A collaborative team of researchers at Children's National Medical Center are making progress in understanding how to protect infants needing cardiac surgery from white matter injury, which impacts the nervous system. The synergistic team from the Children's National Heart Institute and Center for Neuroscience Research at Children's National Medical Center was led by Nobuyuki Ishibashi, MD, Joseph Scafidi, DO, Richard Jonas, MD, and Vittorio Gallo, PhD. The study, published online in the January edition of Circulation, identifies the stages of white matter development, as well as the areas and cells of the brain that are impacted by the amount of oxygen and any inflammation in infants with complex cardiac issues that affect brain oxygenation and cause swelling.
The most common neurological deficits seen in children with CHD requiring cardiac surgery are fine and gross motor deficits, which are consistent with white matter injury. The study, using a porcine cardiopulmonary bypass (CPB) model, monitored how the regions of white matter responded to CPB at 1, 3, and 7 weeks of age. In some groups, observation involved CPB with lack of oxygen (hypoxia) and inflammation. The results found that white matter injury was dependent on the area's stage of maturity. Additionally where there was hypoxia and inflammation, the team saw a halt in the progression of white matter development, or oligodendroctye cell maturation and lineage, which is known to lead to neurological deficits. Four weeks after surgery with CPB that induced hypoxia and inflammation, the team determined that white matter cells were no longer growing and maturing, a finding consistent with the neurological deficits in complex congenital heart disease patients, who are at higher risk of ischemia and inflammation that often occur after frequent hypoxia.
"Being able to identify the stage in which certain cells are more vulnerable to disruptions brings us much closer to understanding the mechanisms of white matter injury and could eventually help us create strategies and treatment methods to protect those cells in young patients who will need to undergo cardiopulmonary bypass," stated Nobuyuki Ishibashi, MD, lead author of the study and Laboratory Director of Cardiac Surgery. "This study also provides evidence that CPB surgery must be managed precisely to avoid inducing further hypoxia and inflammation in these already fragile patients."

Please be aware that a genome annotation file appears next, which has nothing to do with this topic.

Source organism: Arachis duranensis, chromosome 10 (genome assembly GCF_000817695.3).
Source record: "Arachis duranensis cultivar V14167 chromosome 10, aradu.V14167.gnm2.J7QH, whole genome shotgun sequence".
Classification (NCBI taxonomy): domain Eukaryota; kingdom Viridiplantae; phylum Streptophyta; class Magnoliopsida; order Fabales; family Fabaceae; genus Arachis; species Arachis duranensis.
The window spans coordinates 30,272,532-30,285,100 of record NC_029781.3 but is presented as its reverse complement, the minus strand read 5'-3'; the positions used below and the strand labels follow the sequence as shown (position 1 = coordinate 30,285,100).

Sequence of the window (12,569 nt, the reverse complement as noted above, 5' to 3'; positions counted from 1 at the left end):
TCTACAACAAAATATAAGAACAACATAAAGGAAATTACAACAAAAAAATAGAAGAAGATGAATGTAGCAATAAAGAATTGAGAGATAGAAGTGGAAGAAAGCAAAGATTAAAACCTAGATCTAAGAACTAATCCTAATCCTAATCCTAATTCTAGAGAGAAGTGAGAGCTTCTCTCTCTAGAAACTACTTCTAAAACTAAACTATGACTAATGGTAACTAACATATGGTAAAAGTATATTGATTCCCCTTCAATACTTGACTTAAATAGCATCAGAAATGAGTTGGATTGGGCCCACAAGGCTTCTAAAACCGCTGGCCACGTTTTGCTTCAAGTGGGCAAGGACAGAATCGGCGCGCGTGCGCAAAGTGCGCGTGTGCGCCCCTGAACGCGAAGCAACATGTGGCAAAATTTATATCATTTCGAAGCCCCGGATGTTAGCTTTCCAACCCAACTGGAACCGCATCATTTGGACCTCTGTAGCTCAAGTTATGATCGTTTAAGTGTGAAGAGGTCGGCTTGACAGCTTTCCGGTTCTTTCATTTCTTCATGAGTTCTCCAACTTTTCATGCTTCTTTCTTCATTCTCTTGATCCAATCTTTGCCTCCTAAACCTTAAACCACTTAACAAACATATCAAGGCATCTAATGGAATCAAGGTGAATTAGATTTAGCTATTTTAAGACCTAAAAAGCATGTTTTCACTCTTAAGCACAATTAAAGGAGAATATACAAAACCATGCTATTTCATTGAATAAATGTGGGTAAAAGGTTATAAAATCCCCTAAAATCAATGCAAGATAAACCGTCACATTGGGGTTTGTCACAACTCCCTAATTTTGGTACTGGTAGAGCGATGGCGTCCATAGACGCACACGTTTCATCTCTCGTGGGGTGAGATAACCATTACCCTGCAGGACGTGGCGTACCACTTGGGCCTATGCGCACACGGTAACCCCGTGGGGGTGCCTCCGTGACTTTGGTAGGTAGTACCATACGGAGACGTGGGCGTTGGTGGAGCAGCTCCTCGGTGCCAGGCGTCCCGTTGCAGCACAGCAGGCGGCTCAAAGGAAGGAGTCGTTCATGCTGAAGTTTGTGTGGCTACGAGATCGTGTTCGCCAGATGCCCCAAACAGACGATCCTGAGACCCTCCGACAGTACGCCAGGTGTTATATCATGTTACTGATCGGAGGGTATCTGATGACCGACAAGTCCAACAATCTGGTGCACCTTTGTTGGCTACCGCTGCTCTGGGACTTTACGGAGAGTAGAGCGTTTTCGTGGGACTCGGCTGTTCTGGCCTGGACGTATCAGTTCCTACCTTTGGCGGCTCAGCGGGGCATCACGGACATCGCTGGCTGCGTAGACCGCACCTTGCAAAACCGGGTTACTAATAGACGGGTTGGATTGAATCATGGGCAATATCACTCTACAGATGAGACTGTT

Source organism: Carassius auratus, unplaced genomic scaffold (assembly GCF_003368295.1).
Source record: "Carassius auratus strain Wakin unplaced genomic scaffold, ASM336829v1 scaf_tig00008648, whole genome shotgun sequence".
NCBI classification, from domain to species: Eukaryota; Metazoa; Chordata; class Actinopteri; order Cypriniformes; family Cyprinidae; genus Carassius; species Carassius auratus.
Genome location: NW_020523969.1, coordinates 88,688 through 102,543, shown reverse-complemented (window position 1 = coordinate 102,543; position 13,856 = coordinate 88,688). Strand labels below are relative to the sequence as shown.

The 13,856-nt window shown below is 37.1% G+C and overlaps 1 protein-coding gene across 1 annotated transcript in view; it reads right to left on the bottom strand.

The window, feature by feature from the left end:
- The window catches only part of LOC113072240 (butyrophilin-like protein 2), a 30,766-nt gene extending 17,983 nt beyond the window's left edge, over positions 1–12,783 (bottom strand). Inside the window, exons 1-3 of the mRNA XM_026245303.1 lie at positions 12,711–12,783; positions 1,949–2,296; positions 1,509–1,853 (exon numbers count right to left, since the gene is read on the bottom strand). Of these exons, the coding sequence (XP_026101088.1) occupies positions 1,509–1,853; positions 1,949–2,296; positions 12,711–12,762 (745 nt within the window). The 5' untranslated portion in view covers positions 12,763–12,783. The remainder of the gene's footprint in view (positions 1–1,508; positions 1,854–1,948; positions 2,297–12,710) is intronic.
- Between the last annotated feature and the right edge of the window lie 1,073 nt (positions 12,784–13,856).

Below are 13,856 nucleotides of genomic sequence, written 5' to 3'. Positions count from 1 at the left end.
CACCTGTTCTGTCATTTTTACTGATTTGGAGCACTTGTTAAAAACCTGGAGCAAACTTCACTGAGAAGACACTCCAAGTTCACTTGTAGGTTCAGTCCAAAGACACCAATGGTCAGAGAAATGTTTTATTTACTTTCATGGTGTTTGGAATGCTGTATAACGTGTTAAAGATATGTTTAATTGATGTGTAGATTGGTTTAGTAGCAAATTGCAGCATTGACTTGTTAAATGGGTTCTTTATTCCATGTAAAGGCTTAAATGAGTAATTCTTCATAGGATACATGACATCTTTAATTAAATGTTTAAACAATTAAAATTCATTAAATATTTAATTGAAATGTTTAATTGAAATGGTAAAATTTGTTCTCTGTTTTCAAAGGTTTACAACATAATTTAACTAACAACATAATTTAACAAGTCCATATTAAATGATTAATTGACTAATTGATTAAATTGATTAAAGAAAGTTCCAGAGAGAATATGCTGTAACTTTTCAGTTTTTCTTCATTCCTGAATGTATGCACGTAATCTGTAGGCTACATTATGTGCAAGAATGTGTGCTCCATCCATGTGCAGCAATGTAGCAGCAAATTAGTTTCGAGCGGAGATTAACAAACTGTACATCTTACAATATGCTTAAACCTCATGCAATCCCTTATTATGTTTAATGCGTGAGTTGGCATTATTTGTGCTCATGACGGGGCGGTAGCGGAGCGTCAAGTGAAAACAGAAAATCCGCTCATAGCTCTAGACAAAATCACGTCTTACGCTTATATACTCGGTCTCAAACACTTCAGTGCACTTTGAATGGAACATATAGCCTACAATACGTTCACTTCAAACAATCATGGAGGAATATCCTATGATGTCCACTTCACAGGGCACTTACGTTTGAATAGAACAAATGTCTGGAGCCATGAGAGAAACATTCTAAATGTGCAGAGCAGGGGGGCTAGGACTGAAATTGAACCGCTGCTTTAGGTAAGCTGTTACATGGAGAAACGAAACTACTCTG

Oligodendrocyte cells are the type of brain cells that make up white matter and serve as the primary messaging "network" that conducts signals rapidly between gray matter areas. Without it, the brain does not function properly. Myelination, or growth of white matter, in humans begins in utero at around 5 months of gestation and continues throughout the first two decades of life. This process involves the maturation of oligodendrocyte cells through different stages; if there is a disruption, for example from a lack of oxygen or inflammation, these cells and the subsequent stages, or lineage, can't develop the way that they should, resulting in neurological deficits.
"Interestingly, the white matter response we saw in the group that experienced hypoxia and inflammation is very similar to what you see in patients with complex congenital heart disease," stated Richard Jonas, MD, Chief of Cardiac Surgery. "If we can start to understand the mechanics of white matter development and how a lack of oxygen and inflammation affects the brain, we will be able to contribute to the treatment strategies for patients with congenital heart disease." Congenital heart disease is the leading birth defect, affecting almost one in every 100 infants each year. For successful white matter development in congenital heart disease patients, it is imperative to understand how CHD and its treatments affect the growth and repair of white matter.
Director of the Center for Neuroscience Research, Vittorio Gallo, PhD, commented "This study provides us with further evidence of the critical time windows that exist in white matter development and the importance of understanding the mechanisms of white matter development so that we might possibly ease white matter damage in patients."
Myelination, white matter growth and repair, and the study of complex mechanisms of prenatal brain development are a key focus of the Center for Neuroscience Research at Children's National, which also houses the White Matter Diseases Program, one of the largest clinical programs in the country for treating children with disorders that cause the brain's white matter to degenerate. Congenital heart disease and other cardiac conditions are the main priority of the Children's National Heart Institute, an international leader in providing comprehensive care for infants, children, and adults.
More information: www.childrensnational.org/research/faculty/bios/cnr/Gallo_v.aspx